— Thoughts out of Season (Part One) • Friedrich Nietzsche

... would ill befit us," / Gernot spake again; "For though should die in battle / a host of valiant men 'Twould bring us little honor / and ye could profit none." Thereto gave Siegfried answer, / good King ...
— The Nibelungenlied - Translated into Rhymed English Verse in the Metre of the Original • trans. by George Henry Needler

... grace of carriage. Only he was somewhat shorter. The eyes were almost identical, with the peculiar quality of the iris and pupil that suggested, somehow, a culture inherited out of the centuries. He was dressed in a black robe, such as would befit a scholar. ...
— The Blind Spot • Austin Hall and Homer Eon Flint

... hag, I admit," goody Liu pursued with a laugh; "but when I was young, I too was pretty and fond of flowers and powder! But the best thing I can do now is to keep to such fineries as befit my ...
— Hung Lou Meng, Book II • Cao Xueqin

... great peril; and after a long session of diligent labor, and when we are just upon the point of arriving at the satisfactory adjustment of our differences, we have these abstract questions thrust upon us. They do not belong here. They ought not to be considered here. They would better befit a debating society than an assembly of statesmen met to consider constitutional questions. The gentleman (Governor KING) of New York announces his theory that this is a Government of the people and not a compact ...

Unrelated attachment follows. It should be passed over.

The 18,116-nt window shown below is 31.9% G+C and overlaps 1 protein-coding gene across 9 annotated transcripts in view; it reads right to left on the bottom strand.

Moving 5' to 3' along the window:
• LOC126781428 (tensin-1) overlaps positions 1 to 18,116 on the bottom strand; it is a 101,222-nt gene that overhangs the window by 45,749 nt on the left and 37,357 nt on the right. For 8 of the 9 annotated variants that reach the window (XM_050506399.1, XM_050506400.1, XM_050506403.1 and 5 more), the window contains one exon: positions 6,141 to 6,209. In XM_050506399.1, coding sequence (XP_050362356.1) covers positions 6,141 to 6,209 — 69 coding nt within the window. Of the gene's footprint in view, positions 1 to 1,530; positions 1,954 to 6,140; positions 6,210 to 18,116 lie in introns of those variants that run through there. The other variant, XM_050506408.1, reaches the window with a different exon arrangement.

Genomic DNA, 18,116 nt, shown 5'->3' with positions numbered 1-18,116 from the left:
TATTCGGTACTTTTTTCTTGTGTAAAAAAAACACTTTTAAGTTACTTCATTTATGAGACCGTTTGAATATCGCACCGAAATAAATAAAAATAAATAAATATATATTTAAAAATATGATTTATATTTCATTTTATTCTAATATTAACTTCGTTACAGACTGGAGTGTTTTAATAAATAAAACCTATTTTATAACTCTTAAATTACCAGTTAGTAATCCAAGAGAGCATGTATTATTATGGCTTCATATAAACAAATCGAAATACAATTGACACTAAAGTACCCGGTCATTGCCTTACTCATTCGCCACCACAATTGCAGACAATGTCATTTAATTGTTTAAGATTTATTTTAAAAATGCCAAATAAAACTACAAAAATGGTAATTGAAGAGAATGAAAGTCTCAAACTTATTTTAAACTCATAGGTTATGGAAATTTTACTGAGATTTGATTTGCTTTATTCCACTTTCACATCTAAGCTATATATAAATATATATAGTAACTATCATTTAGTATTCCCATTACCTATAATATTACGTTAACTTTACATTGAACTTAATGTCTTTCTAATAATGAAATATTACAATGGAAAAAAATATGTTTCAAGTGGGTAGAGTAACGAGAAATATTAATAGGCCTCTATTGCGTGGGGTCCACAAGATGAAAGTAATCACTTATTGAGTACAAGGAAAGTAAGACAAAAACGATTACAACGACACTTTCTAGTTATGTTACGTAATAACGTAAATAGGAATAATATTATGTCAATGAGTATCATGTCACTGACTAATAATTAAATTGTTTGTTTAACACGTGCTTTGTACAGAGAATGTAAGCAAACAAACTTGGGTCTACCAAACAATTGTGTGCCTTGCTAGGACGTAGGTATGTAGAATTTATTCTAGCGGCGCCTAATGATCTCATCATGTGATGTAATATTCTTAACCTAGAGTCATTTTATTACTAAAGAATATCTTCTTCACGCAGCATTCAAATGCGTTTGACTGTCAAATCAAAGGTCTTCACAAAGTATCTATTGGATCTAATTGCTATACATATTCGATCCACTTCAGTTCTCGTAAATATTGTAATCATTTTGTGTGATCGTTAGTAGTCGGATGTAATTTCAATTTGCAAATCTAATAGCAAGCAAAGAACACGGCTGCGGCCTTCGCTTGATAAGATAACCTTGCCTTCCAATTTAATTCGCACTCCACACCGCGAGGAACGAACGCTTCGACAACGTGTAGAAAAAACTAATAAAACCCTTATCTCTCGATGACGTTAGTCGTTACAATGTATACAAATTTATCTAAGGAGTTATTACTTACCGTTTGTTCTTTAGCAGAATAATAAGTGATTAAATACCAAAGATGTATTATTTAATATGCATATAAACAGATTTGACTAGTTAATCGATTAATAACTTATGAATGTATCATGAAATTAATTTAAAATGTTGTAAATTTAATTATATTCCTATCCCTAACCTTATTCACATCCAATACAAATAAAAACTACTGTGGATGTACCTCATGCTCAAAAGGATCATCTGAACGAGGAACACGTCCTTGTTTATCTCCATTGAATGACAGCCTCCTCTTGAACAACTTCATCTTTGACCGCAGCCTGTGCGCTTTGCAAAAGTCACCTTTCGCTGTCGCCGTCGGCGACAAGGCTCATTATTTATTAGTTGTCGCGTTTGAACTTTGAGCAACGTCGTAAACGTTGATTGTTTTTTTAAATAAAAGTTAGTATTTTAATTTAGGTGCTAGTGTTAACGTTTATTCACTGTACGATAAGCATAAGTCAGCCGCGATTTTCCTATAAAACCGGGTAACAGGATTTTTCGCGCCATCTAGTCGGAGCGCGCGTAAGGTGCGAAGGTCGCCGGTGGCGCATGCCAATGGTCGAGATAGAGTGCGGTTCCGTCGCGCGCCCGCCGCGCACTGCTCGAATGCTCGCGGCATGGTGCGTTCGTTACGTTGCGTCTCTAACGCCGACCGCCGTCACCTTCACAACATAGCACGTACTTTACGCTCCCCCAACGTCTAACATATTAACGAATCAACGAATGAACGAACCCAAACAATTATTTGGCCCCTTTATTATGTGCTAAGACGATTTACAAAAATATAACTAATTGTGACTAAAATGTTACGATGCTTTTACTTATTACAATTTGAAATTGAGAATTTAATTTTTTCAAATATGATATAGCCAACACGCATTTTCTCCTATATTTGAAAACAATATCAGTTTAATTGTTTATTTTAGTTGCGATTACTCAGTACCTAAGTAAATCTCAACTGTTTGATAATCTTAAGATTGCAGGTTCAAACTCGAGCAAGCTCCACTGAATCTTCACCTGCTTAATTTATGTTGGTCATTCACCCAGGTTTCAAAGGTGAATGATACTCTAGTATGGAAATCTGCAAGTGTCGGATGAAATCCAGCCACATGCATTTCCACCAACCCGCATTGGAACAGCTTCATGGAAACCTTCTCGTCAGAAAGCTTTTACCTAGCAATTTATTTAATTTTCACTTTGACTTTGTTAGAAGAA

— A Report of the Debates and Proceedings in the Secret Sessions of the Conference Convention • Lucius Eugene Chittenden

... entrailes hath this prodigy burst forth, so please your grace. Naught doth so befit ye grete as grete performance; and haply shall ye finde yt 'tis not from mediocrity this ...
— 1601 - Conversation as it was by the Social Fireside in the Time of the Tudors • Mark Twain

... Nicholas find a parallel. The emperor lies buried with all the sovereigns of Russia since the foundation of St. Petersburg, in the cathedral fortress of St. Peter and St. Paul. Nothing in Europe is grander in the simplicity and silence which befit a sepulchre—not even the imperial tombs in Vienna—than this stately mausoleum of the Tsars. The Emperor Nicholas lies opposite to Peter the Great. In the Hermitage, or rather in the Winter Palace, is a gallery ...
— Russia - As Seen and Described by Famous Writers • Various

... observed—the individual picture, scene, character—Daudet will render with wonderful accuracy, and all his novels, especially those written after 1870, show an increasing firmness of touch, limpidity of style, and wise simplicity in the use of the sources of pathetic emotion, such as befit the cautious Naturalist. Daudet wrote stories, but he had to be listened to. Feverish as his method of writing was—true to his Southern character he took endless pains to write well, revising every manuscript three times over from beginning ...
— Fromont and Risler, Complete • Alphonse Daudet